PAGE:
I'm particularly excited about tomorrow, which if all goes well, will include some whale watching and then the short jaunt up to San Francisco, in the direction of Sausalito and Muir Woods.

Hwy 1

Day 3: Los Padres National Forest, CA 9:00 p.m.

It was kind of hard leaving Mike and Amy’s this morning- I think Cory and I could both have stayed longer; we were having so much fun. But alas, this is the life of a nomad.
I’d like to tell you that Hwy 1 is a complete tourist trap- that I wholly disagree with all the lovesick songwriters and optimistic travel brochures that mention it… but that would be complete nonsense. The drive was windy and gorgeous. It doesn’t matter how many times I see the ocean, it always takes my breath away. Here, the mountains fall straight into the water and I can’t imagine what could be lovelier than that.
We stopped along the way and saw a whole shore-ful of elephant seals lying about on the beach. I was giggly with excitement as we watched them galumph along from the water to the shore. There were also some marmots that were running about that would eat right out of your hand. That’s actually a bit of an understatement because they’d actually sort of chase you down until they realized you didn’t have any food.
Our campsite tonight is beautiful (thanks to Mike and Amy and their well of travel advice). It’s on a small cliff overlooking the water, and we hiked down to the rocks to watch the water crash and spray over them. I even saw an otter from the shore! I’m not sure if we’re headed out tomorrow or if we’ll hang around. We’ll definitely do some of the longer hiking trails and head over to Big Sur. It otter be a good time.

Monday, May 28, 2007


Day 2: Pasadena, California

Today we drove the rest of the way to Mike and Amy’s, listening to Nick Hornby’s audiobook A Long Way Down to pass the time. We got to their house about 3. We decided our tourist attraction event was to be the La Brea Tar Pits which Cory had “heard about all his life” and was really excited to go to. It was really pretty amazing- we got to see the almost fully preserved bones of saber toothed cats, mammoths, ground sloths (my favorite part) and all sorts of creatures. Apparently, throughout time animals became stuck in these tar pits and died there. Later, their bones were found and excavated and the tar preserved them so much that they can be reassembled in the museum. They are still excavating from the pit, and we were able to watch them work from a big glass window.
Next, we got to see David and Leah Beth’s place and their new baby, Joel, who is precious. We went to dinner and then to this awesome fondue place for dessert. It was so much fun- a tray of fruits, cake, cheesecake, brownies, etc. was brought out to dip into an oozy chocolate goodness (not unlike a tar pit, actually…although I’m sure it tastes better) that was heating on a burner in the middle of the table. That was the highlight of my evening. We are only staying here for one night, so then we decided, what the heck, let’s go for drinks. So the entire evening was lots of fun, a huge intake of calories, and delightful spending time with Mike and Amy. Tomorrow we head up the coast for some camping in the scenic Big Sur area. Mike has graced us with some stories of ravenous raccoons, so I’m practicing my maneuvers for karate chopping them, should the need arise.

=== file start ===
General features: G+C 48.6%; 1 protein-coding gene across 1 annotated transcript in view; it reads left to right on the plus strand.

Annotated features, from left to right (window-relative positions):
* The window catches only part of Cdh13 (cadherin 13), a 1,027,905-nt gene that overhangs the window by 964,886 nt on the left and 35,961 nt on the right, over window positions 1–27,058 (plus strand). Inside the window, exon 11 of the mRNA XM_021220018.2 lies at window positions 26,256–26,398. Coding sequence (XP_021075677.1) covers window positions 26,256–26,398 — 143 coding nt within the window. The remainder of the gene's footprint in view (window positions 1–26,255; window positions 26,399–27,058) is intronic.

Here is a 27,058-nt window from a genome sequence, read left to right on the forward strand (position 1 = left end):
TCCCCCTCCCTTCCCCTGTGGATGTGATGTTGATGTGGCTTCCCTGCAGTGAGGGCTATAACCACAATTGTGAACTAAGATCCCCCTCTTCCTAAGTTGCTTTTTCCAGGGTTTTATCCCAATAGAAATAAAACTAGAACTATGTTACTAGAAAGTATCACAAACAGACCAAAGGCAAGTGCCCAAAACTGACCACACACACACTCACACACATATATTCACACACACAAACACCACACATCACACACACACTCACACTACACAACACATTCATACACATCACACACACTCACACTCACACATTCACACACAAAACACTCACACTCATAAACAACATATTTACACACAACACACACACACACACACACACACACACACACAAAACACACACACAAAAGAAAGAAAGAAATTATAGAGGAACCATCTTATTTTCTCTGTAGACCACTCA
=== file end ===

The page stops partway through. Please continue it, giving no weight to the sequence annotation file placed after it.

Road Trippin'

Day 1
Picacho Peak campground, 20 minutes outside of Tucson, AZ, 8:07 pm Arizona time

I am sitting at a picnic table outside our newly erected tent, watching a beautiful sunset, and writing this on a borrowed laptop. Is that wrong?
This is definitely new territory for us. Not just Arizona, but the two of us- planners and analyzers by nature with an aversion to decision-making- striking out on a roadtrip to Seattle that we decided to take 5 days ago. We’ve been in a flurry of preparation for those five days, and I’ve got to hand it to my husband. He’s not one of those people who gently glides into summer vacation, taking a weekend of sleeping in, watching movies, and doing yard work. No, he hit the ground running; he barreled right into summer. Thirty hours after school let out, and he’s already in Arizona. I like that.
So far, I’d say the best thing we’ve seen out of the three states we have traveled in was Guadalupe Peak, in our home state. Naturally. Neither of us is too impressed with Arizona, although our campground is quite lovely and is nestled at the foot of a couple of jagged peaks. The saguaro cacti are more impressive than I would have imagined.
When we drove into AZ, I think it immediately got 10 degrees hotter just by crossing the state line. And everything is the color of dirt. But really, we picked the fastest route in order to get to LA as quickly as possible. I’m level-headed enough to give AZ another try perhaps on the way back, planning in a few more scenic stops. After all, if a non-Texan were to drive the shortest possible route from El Paso to Lubbock, they’d probably feel the same way about TX that I do about AZ at the moment.
Ok, that’s enough campground time devoted to technology for one evening. Seven hours to Pasadena!
(Cory says it’s ok that I’m using a computer in the middle of the desert because even Teddy took a typewriter with him to the Amazon.)